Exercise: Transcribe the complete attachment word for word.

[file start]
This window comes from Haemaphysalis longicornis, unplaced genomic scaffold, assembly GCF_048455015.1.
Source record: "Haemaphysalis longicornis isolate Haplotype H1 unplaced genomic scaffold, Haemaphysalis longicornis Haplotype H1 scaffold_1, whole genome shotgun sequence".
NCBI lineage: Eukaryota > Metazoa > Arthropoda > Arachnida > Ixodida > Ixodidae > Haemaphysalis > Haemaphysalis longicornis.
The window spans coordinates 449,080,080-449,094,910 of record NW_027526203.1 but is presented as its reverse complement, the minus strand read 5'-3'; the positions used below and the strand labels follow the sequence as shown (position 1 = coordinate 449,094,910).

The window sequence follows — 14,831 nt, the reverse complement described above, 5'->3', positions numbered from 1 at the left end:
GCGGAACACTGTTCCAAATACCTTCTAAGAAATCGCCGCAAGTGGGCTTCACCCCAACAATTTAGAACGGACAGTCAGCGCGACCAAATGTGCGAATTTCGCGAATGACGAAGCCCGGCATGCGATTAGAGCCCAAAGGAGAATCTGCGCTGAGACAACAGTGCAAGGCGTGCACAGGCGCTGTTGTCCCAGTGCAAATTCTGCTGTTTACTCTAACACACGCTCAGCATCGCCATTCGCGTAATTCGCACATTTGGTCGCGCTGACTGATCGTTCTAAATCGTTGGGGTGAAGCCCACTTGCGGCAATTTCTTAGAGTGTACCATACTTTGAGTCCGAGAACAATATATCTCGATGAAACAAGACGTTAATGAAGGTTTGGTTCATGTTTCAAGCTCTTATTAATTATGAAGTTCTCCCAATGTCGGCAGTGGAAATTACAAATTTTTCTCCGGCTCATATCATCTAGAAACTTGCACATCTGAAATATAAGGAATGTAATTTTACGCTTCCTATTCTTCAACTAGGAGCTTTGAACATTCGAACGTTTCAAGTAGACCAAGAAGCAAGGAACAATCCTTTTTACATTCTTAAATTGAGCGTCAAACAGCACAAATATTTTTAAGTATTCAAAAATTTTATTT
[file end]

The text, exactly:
This window comes from Haemaphysalis longicornis, unplaced genomic scaffold, assembly GCF_048455015.1.
Source record: "Haemaphysalis longicornis isolate Haplotype H1 unplaced genomic scaffold, Haemaphysalis longicornis Haplotype H1 scaffold_1, whole genome shotgun sequence".
NCBI lineage: Eukaryota > Metazoa > Arthropoda > Arachnida > Ixodida > Ixodidae > Haemaphysalis > Haemaphysalis longicornis.
The window spans coordinates 449,080,080-449,094,910 of record NW_027526203.1 but is presented as its reverse complement, the minus strand read 5'-3'; the positions used below and the strand labels follow the sequence as shown (position 1 = coordinate 449,094,910).

The window sequence follows — 14,831 nt, the reverse complement described above, 5'->3', positions numbered from 1 at the left end:
GCGGAACACTGTTCCAAATACCTTCTAAGAAATCGCCGCAAGTGGGCTTCACCCCAACAATTTAGAACGGACAGTCAGCGCGACCAAATGTGCGAATTTCGCGAATGACGAAGCCCGGCATGCGATTAGAGCCCAAAGGAGAATCTGCGCTGAGACAACAGTGCAAGGCGTGCACAGGCGCTGTTGTCCCAGTGCAAATTCTGCTGTTTACTCTAACACACGCTCAGCATCGCCATTCGCGTAATTCGCACATTTGGTCGCGCTGACTGATCGTTCTAAATCGTTGGGGTGAAGCCCACTTGCGGCAATTTCTTAGAGTGTACCATACTTTGAGTCCGAGAACAATATATCTCGATGAAACAAGACGTTAATGAAGGTTTGGTTCATGTTTCAAGCTCTTATTAATTATGAAGTTCTCCCAATGTCGGCAGTGGAAATTACAAATTTTTCTCCGGCTCATATCATCTAGAAACTTGCACATCTGAAATATAAGGAATGTAATTTTACGCTTCCTATTCTTCAACTAGGAGCTTTGAACATTCGAACGTTTCAAGTAGACCAAGAAGCAAGGAACAATCCTTTTTACATTCTTAAATTGAGCGTCAAACAGCACAAATATTTTTAAGTATTCAAAAATTTTATTT